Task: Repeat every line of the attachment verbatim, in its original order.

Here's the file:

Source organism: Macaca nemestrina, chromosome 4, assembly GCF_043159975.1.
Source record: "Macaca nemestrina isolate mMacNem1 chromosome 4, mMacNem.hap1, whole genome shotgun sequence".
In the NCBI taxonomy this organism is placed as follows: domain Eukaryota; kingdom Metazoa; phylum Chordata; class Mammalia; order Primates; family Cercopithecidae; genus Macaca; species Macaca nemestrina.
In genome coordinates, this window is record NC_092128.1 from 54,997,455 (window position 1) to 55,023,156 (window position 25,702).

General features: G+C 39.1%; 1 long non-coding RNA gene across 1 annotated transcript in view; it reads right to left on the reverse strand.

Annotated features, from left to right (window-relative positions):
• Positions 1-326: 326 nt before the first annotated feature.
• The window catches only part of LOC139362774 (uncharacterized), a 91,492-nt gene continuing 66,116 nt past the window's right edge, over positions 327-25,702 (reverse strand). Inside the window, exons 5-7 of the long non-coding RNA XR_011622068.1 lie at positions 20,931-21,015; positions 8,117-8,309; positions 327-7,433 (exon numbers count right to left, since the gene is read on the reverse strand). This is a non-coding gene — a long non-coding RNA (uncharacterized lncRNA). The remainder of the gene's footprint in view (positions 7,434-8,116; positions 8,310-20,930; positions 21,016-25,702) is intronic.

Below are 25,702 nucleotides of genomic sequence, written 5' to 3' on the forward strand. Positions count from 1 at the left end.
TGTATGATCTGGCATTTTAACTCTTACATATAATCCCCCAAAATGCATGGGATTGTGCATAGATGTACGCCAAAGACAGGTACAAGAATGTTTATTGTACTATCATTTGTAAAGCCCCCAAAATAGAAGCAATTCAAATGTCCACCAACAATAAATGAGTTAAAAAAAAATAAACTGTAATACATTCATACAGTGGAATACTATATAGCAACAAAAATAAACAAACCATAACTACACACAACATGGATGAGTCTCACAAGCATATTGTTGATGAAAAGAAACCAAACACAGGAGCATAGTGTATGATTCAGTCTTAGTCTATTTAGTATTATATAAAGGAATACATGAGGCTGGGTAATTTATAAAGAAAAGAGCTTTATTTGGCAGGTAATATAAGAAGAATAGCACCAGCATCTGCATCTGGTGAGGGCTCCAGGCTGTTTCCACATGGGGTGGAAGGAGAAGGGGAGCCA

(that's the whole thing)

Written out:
Source organism: Macaca nemestrina, chromosome 4, assembly GCF_043159975.1.
Source record: "Macaca nemestrina isolate mMacNem1 chromosome 4, mMacNem.hap1, whole genome shotgun sequence".
In the NCBI taxonomy this organism is placed as follows: domain Eukaryota; kingdom Metazoa; phylum Chordata; class Mammalia; order Primates; family Cercopithecidae; genus Macaca; species Macaca nemestrina.
In genome coordinates, this window is record NC_092128.1 from 54,997,455 (window position 1) to 55,023,156 (window position 25,702).

General features: G+C 39.1%; 1 long non-coding RNA gene across 1 annotated transcript in view; it reads right to left on the reverse strand.

Annotated features, from left to right (window-relative positions):
• Positions 1-326: 326 nt before the first annotated feature.
• The window catches only part of LOC139362774 (uncharacterized), a 91,492-nt gene continuing 66,116 nt past the window's right edge, over positions 327-25,702 (reverse strand). Inside the window, exons 5-7 of the long non-coding RNA XR_011622068.1 lie at positions 20,931-21,015; positions 8,117-8,309; positions 327-7,433 (exon numbers count right to left, since the gene is read on the reverse strand). This is a non-coding gene — a long non-coding RNA (uncharacterized lncRNA). The remainder of the gene's footprint in view (positions 7,434-8,116; positions 8,310-20,930; positions 21,016-25,702) is intronic.

Below are 25,702 nucleotides of genomic sequence, written 5' to 3' on the forward strand. Positions count from 1 at the left end.
TGTATGATCTGGCATTTTAACTCTTACATATAATCCCCCAAAATGCATGGGATTGTGCATAGATGTACGCCAAAGACAGGTACAAGAATGTTTATTGTACTATCATTTGTAAAGCCCCCAAAATAGAAGCAATTCAAATGTCCACCAACAATAAATGAGTTAAAAAAAAATAAACTGTAATACATTCATACAGTGGAATACTATATAGCAACAAAAATAAACAAACCATAACTACACACAACATGGATGAGTCTCACAAGCATATTGTTGATGAAAAGAAACCAAACACAGGAGCATAGTGTATGATTCAGTCTTAGTCTATTTAGTATTATATAAAGGAATACATGAGGCTGGGTAATTTATAAAGAAAAGAGCTTTATTTGGCAGGTAATATAAGAAGAATAGCACCAGCATCTGCATCTGGTGAGGGCTCCAGGCTGTTTCCACATGGGGTGGAAGGAGAAGGGGAGCCA